Purpose

A number of studies have identified a relationship between the positive psychological capital (PsyCap) of employees and desirable outcomes. Given current and projected shortages of truck drivers that could become the “Achilles heel” of the global supply chain, the purpose of this paper is to test whether and how drivers’ attitudes and PsyCap relates to their intentions to quit.

Design/methodology/approach

Using survey data from truckload drivers (n=251) from two major transportation firms, correlation, regression, and path analysis were conducted to assess the relationship between job satisfaction, organizational commitment, PsyCap, and intentions to quit.

Findings

Results of this study indicate strong positive relationships between PsyCap and job satisfaction and organizational commitment and a strong negative correlation with intentions to quit. Structural equation modeling suggests that job satisfaction and organizational commitment mediate the relationship between PsyCap and turnover intentions.

Practical implications

Managerial implications for recognizing, understanding, and developing PsyCap in the transportation industry are derived from this study. Specific training guidelines are provided.

Originality/value

The major contribution of this paper is that it provides, for the first time, empirical evidence that PsyCap can be utilized to improve retention rates for truckload drivers.

Details

International Journal of Physical Distribution & Logistics Management, vol. 44 no. 8/9
Type: Research Article
ISSN: 0960-0035

Keywords

Article
Publication date: 1 December 2002

Kyle W. Luthans and Steve Farner

This article first reviews the status of expatriate training and the need to evaluate the transfer of this training to expatriate managers on‐the‐job in a foreign culture…

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Abstract

This article first reviews the status of expatriate training and the need to evaluate the transfer of this training to expatriate managers on‐the‐job in a foreign culture. A multisource or 360‐degree feedback system is proposed as both a way to evaluate expatriate cultural training at the behavioral and performance levels, as well as a way to develop expatriates to make them more effective once in the local culture. A proposed expatriate management effectiveness questionnaire (EMEQ) is described in terms of its theoretical foundation and specific scales, and how it could be used in a multisource feedback program for the effective development of expatriate managers.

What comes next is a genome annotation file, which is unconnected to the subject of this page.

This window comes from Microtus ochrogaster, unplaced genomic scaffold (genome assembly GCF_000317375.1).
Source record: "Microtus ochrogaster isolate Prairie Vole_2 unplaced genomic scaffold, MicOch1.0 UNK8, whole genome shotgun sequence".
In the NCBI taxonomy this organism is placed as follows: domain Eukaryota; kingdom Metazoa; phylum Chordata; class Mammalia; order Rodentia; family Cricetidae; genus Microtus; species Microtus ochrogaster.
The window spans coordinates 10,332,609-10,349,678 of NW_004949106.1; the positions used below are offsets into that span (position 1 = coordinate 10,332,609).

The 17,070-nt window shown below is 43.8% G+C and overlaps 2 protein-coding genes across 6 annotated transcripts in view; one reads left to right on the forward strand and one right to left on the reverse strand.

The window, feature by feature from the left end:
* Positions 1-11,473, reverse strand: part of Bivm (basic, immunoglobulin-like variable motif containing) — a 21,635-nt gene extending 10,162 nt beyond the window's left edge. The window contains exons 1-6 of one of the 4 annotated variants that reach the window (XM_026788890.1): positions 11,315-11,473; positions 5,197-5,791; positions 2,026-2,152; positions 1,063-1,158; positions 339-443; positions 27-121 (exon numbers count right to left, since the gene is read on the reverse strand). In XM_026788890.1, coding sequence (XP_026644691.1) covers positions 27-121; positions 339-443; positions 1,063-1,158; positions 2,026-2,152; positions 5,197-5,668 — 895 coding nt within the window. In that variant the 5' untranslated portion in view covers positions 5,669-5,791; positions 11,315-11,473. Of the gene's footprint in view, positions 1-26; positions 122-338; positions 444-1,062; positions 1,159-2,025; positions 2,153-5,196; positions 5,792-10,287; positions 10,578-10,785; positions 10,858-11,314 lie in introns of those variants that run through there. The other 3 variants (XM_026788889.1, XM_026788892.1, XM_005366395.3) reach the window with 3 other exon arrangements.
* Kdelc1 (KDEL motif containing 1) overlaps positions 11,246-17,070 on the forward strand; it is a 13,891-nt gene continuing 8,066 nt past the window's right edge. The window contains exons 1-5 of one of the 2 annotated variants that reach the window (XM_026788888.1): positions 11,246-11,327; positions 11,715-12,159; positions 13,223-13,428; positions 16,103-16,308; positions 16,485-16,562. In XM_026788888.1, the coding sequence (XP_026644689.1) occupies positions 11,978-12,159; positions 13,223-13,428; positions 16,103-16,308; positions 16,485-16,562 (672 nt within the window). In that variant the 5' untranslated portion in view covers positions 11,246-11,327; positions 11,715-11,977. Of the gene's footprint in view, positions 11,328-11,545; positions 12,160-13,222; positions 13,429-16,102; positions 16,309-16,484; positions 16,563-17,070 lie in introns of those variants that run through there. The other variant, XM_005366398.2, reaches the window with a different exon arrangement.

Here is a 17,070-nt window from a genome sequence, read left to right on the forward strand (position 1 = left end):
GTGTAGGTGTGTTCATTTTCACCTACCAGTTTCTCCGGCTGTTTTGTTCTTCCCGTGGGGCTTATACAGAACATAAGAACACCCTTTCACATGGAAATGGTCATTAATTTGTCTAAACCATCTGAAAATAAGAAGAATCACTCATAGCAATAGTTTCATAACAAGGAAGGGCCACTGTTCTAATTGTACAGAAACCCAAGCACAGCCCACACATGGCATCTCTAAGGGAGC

Details

Journal of Management Development, vol. 21 no. 10
Type: Research Article
ISSN: 0262-1711

Keywords

Article
Publication date: 21 September 2012

Yong Han, Ian Brooks, Nada K. Kakabadse, Zhenglong Peng and Yi Zhu

This paper explores the “Western” concept of psychological capital in the People's Republic of China (PRC) and highlights critical areas of divergence and notable…

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Abstract

Purpose

This paper explores the “Western” concept of psychological capital in the People's Republic of China (PRC) and highlights critical areas of divergence and notable dimensions of similarity.

Design/methodology/approach

This is an empirical study conducted in a wide range of Chinese organisational forms, employing an inductive approach based on critical incident technique.

Findings

This research showed that the concept of psychological capital appears to have a degree of applicability and salience in China. A series of dimensions common in Western organisations were found in our research, including Optimism, Creativity, Resiliency, Self‐confidence, Forgiveness and Gratitude, Courage and Ambition (Hope). These were found to be common types of psychological capital both in China and in the West. However, the dimensions of Courtesy and Humility (Qian‐gong‐you‐li in Chinese), Self‐possession and Sincerity fell into the “different” category.

Originality/value

This paper is a first attempt to examine psychological capital in a range of organisational forms and industrial sectors in China using a grounded theory approach. It not only reports various dimensions of Chinese psychological capital, some unique to this research, but also compares and contrasts these dimensions between China and the West, highlighting further research opportunities.

Details

Journal of Managerial Psychology, vol. 27 no. 7
Type: Research Article
ISSN: 0268-3946

Keywords

Book part
Publication date: 9 August 2016

Abstract

Details

Advances in Global Leadership
Type: Book
ISBN: 978-1-78635-138-8

Book part
Publication date: 1 January 2014

Abstract

Details

Advances in Global Leadership
Type: Book
ISBN: 978-1-78350-479-4